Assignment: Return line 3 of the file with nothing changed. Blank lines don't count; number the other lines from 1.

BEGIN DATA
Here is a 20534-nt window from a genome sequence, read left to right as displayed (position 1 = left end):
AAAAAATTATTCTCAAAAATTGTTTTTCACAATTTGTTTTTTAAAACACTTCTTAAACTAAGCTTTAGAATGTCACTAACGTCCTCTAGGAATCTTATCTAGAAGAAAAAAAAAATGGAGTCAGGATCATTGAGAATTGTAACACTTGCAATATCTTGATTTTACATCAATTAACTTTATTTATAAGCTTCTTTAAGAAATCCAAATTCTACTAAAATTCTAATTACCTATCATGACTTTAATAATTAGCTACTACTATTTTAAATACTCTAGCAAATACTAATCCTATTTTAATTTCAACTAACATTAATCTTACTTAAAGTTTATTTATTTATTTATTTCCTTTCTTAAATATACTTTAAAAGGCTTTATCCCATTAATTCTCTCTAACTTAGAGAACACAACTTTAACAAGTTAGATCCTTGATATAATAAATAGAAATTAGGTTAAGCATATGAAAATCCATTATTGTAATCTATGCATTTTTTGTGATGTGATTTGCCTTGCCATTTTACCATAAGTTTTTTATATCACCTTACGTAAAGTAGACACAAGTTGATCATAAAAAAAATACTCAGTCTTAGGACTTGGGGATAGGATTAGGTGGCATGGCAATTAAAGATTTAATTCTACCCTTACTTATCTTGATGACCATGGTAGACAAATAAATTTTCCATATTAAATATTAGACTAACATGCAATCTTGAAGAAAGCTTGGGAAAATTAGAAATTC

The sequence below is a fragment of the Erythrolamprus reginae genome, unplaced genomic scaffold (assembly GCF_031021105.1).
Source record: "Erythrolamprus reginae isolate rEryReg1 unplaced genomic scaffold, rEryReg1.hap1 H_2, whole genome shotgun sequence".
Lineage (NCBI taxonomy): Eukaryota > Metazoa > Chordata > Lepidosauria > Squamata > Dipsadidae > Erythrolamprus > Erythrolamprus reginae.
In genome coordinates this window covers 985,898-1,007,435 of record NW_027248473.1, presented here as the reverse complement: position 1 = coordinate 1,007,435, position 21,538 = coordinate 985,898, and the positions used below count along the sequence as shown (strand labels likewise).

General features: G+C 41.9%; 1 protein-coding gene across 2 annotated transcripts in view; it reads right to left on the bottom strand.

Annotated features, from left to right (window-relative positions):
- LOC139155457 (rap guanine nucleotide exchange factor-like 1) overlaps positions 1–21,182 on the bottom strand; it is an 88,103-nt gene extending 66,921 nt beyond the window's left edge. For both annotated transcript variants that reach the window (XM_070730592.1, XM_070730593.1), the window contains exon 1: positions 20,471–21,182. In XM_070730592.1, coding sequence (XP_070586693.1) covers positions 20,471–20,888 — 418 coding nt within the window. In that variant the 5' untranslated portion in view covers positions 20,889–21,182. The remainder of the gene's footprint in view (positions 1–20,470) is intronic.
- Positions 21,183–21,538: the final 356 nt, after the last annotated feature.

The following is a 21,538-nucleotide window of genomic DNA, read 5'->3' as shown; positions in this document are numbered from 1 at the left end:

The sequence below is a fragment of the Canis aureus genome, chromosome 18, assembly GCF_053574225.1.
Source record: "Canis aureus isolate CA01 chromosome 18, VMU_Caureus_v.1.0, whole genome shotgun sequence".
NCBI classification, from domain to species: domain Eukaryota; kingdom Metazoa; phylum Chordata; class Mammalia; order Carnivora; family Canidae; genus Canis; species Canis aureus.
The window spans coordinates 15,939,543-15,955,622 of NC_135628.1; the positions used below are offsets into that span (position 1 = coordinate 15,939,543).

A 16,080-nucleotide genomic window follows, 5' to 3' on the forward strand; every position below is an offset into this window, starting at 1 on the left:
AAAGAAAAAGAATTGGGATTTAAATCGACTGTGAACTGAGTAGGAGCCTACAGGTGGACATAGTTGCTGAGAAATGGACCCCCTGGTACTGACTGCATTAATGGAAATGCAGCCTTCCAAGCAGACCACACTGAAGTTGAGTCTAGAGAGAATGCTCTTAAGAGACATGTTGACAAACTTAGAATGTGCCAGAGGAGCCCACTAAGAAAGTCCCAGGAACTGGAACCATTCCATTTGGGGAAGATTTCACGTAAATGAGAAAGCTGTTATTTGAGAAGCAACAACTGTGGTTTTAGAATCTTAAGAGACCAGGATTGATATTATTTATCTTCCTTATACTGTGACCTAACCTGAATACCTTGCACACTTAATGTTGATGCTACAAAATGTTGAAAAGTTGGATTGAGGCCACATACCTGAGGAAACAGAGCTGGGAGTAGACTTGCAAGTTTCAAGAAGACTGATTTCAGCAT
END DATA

The sequence below is a fragment of the Erythrolamprus reginae genome, unplaced genomic scaffold (assembly GCF_031021105.1).